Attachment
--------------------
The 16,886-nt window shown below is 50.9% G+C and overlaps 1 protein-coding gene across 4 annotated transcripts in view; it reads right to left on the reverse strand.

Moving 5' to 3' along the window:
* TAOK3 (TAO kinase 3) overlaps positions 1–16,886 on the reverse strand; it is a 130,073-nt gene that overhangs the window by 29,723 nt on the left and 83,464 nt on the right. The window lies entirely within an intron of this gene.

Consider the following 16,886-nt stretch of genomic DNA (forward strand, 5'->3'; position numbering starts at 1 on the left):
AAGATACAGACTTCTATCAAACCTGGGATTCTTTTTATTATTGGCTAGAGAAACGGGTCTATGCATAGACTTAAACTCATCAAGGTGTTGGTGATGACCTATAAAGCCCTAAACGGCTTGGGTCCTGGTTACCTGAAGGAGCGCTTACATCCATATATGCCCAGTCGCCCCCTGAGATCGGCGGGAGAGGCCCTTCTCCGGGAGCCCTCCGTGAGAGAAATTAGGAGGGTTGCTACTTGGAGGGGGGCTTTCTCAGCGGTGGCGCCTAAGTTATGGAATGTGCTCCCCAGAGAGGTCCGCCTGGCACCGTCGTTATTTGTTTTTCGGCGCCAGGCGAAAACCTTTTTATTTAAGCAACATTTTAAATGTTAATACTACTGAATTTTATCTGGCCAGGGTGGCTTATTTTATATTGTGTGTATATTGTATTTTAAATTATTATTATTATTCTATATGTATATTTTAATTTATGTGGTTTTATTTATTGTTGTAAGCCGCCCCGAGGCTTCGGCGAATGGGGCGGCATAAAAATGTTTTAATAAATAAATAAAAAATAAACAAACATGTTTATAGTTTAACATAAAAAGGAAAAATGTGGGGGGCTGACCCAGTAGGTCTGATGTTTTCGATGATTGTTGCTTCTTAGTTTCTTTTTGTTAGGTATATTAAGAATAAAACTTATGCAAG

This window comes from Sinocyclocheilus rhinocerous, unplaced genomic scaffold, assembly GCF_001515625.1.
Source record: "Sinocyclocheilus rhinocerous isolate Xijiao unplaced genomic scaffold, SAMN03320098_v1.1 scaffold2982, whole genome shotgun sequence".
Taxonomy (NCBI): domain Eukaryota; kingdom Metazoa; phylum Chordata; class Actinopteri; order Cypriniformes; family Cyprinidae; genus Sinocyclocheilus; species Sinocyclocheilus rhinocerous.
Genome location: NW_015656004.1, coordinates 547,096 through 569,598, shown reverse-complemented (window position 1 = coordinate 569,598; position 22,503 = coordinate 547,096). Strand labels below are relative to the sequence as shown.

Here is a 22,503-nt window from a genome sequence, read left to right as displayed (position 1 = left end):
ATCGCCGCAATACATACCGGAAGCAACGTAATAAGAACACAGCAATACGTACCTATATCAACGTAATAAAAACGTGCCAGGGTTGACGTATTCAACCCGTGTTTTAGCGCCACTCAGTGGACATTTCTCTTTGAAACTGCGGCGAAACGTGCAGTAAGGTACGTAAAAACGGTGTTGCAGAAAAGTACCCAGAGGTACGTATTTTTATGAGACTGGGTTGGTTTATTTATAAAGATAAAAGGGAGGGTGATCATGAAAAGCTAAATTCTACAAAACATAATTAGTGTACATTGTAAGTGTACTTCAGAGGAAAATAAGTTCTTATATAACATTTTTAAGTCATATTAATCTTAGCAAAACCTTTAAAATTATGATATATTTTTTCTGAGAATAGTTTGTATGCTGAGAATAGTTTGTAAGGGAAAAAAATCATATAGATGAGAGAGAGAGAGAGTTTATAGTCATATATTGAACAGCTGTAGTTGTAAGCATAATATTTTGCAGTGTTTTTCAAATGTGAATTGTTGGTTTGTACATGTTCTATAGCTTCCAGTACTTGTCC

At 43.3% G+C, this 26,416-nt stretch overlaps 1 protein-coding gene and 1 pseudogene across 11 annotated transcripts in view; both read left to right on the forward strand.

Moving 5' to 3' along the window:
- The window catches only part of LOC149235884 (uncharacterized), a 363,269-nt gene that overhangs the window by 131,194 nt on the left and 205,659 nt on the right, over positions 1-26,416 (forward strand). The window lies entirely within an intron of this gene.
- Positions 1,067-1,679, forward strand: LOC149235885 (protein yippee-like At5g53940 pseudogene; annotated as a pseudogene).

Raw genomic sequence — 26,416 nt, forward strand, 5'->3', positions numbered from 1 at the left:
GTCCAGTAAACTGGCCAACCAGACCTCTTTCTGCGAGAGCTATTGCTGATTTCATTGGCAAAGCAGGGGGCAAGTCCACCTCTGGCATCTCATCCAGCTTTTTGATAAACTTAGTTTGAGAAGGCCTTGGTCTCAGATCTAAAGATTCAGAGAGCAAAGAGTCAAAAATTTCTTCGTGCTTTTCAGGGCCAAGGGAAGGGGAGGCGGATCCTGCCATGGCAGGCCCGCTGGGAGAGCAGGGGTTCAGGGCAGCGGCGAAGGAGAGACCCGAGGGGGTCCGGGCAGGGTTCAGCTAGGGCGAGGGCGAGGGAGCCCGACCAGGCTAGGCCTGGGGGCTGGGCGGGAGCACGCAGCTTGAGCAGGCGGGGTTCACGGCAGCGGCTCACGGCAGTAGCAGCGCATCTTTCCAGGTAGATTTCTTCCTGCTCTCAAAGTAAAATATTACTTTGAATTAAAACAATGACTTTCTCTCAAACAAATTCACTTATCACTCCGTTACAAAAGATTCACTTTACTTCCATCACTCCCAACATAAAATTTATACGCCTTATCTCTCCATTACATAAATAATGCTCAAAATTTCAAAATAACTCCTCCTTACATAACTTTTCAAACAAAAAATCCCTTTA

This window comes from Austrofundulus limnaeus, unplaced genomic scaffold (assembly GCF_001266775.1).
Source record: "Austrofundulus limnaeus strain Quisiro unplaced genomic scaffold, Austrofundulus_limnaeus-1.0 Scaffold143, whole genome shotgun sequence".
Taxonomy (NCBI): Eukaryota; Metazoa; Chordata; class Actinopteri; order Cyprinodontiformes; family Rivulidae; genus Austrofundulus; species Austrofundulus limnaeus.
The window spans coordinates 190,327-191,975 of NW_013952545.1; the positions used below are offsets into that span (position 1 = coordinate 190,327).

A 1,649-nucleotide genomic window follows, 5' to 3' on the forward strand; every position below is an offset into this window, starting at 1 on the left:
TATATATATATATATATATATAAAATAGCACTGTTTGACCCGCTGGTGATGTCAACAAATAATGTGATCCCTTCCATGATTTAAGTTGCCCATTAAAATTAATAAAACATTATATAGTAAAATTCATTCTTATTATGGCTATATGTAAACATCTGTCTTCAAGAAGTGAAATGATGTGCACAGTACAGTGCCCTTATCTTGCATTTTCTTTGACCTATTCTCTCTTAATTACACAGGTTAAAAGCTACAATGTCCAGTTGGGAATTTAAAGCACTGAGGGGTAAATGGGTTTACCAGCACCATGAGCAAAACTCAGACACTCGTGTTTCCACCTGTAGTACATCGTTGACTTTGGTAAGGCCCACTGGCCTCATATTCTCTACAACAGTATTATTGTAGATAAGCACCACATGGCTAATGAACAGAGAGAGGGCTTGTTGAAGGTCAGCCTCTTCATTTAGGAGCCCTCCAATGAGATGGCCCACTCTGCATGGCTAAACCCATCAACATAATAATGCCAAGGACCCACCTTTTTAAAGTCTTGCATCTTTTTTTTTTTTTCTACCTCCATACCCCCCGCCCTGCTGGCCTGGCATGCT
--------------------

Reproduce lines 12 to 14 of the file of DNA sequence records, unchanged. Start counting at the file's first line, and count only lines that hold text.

At 43.3% G+C, this 26,416-nt stretch overlaps 1 protein-coding gene and 1 pseudogene across 11 annotated transcripts in view; both read left to right on the forward strand.

Moving 5' to 3' along the window:
- The window catches only part of LOC149235884 (uncharacterized), a 363,269-nt gene that overhangs the window by 131,194 nt on the left and 205,659 nt on the right, over positions 1-26,416 (forward strand). The window lies entirely within an intron of this gene.